06 March 2008

Nicole not a fan of her improved bust

Any woman that has been pregnant is familiar with 'pregnancy boobs'; the much enhanced cleavage that is so often a blessing for a man in a pregnant woman's life but not always so welcome for the woman who feels like her chest is growing almost as fast as her baby bump.

Nicole Richie and Christina Aguilera have received quite a bit of attention for their post-baby breasts. In fact, as soon as Christina and Nicole made their post-baby debuts, the media interest centred right around their new bust friends.

Nicole has opened up about her post-baby breasts:

"He (Joel) likes it! It doesn't really fit with my wardrobe, it's not who I am. I am not someone who is used to wearing a bra or having to wear a bra, I really don't like it.
"I like wearing vintage hippy see-through shirts that aren't slutty on me because there is nothing to look at. Now I have boobs so I can't really wear it because it sends out a different message."

An honest and interesting comment. For someone like Nicole who has had much smaller breasts pre-pregnancy it is easy to see why having a cultural gaze focused on her much larger breasts as a mother is uncomfortable. This is also fascinating because for most women that I've spoken to in my study, breasts become extremely un-erotic post-birth, meaning that some women feel like their breasts feel like tools to feed a baby and not necessarily the sexual objects they were pre-pregnancy. Breasts are for the baby and not for the partner. However, to the public spectator, calling on sexualised images of women in pop culture, large breasts = sexy. Clearly a sort of bodily contradiction for post-baby mums who have fantastic cleavage but aren't feeling like having the world stare at their boobs.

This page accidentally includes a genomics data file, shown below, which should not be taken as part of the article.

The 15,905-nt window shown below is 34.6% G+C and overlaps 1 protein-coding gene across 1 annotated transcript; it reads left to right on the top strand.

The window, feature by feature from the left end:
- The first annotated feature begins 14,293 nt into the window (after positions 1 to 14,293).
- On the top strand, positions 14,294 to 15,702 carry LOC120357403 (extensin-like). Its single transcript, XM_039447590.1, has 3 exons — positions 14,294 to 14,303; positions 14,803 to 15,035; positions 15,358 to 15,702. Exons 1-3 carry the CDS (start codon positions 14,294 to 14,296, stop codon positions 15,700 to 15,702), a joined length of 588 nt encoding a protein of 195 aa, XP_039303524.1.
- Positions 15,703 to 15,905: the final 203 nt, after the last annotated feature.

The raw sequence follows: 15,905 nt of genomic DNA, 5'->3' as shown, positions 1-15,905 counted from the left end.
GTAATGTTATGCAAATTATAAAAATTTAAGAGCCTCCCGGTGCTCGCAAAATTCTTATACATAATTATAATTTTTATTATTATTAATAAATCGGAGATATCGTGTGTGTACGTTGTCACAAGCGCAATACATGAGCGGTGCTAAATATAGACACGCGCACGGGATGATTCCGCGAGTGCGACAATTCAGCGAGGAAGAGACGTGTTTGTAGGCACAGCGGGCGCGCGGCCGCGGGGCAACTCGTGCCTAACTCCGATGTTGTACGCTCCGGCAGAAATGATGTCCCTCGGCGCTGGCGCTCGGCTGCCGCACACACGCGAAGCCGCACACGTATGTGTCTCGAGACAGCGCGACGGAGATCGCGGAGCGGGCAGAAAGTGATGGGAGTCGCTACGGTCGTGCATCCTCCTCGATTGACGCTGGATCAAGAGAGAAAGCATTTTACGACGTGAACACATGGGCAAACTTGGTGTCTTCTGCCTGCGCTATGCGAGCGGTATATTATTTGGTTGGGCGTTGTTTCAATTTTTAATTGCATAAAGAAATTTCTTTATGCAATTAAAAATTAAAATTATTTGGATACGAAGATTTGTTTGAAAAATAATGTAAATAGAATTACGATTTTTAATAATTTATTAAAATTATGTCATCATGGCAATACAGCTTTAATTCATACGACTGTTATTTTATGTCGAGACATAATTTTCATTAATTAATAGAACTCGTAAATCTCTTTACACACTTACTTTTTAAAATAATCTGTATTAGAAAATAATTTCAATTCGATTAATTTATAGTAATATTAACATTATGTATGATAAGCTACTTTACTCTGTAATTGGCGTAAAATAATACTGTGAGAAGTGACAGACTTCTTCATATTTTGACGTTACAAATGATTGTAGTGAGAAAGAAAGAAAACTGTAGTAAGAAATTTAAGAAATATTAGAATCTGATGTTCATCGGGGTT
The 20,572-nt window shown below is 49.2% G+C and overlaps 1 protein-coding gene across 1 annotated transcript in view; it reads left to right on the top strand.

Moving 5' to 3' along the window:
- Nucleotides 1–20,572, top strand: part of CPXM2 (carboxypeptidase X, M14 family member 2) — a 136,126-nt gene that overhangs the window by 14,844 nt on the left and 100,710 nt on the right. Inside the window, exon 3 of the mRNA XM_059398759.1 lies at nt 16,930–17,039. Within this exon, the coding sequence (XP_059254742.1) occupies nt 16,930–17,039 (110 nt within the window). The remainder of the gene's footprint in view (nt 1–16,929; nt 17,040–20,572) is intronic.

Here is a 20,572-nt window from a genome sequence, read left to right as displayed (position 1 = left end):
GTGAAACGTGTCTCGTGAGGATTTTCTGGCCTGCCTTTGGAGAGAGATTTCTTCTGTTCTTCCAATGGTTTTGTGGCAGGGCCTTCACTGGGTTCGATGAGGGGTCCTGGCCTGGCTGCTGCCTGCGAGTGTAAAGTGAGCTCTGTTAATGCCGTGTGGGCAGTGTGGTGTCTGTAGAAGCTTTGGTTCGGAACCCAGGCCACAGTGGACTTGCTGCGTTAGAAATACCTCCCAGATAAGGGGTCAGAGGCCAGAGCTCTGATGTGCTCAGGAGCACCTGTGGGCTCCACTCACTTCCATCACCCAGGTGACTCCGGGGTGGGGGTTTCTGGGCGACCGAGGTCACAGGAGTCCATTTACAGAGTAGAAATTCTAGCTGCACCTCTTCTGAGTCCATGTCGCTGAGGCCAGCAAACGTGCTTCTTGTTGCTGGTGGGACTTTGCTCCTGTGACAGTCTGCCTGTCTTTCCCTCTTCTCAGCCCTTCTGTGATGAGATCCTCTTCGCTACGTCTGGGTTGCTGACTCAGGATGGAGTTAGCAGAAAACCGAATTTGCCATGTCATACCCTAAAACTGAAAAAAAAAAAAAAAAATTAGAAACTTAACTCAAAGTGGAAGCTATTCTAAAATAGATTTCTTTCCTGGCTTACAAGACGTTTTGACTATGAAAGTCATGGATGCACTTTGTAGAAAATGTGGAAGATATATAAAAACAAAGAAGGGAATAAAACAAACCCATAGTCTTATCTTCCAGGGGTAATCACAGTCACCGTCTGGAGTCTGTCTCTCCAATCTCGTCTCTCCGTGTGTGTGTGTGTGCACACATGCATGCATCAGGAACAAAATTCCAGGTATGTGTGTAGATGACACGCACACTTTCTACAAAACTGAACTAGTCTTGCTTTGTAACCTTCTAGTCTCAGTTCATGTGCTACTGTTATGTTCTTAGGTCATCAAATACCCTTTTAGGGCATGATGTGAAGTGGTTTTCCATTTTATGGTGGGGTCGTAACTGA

Nicole's body does clearly look different but not being able to wear her normal clothes is less an issue of fashion and more a realisation that her identity has changed. She is a mother and her body has changed as well to support a baby.

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The Baby Bump Project by Meredith Nash is licensed under a Creative Commons Attribution-Noncommercial-No Derivative Works 3.0 United States License.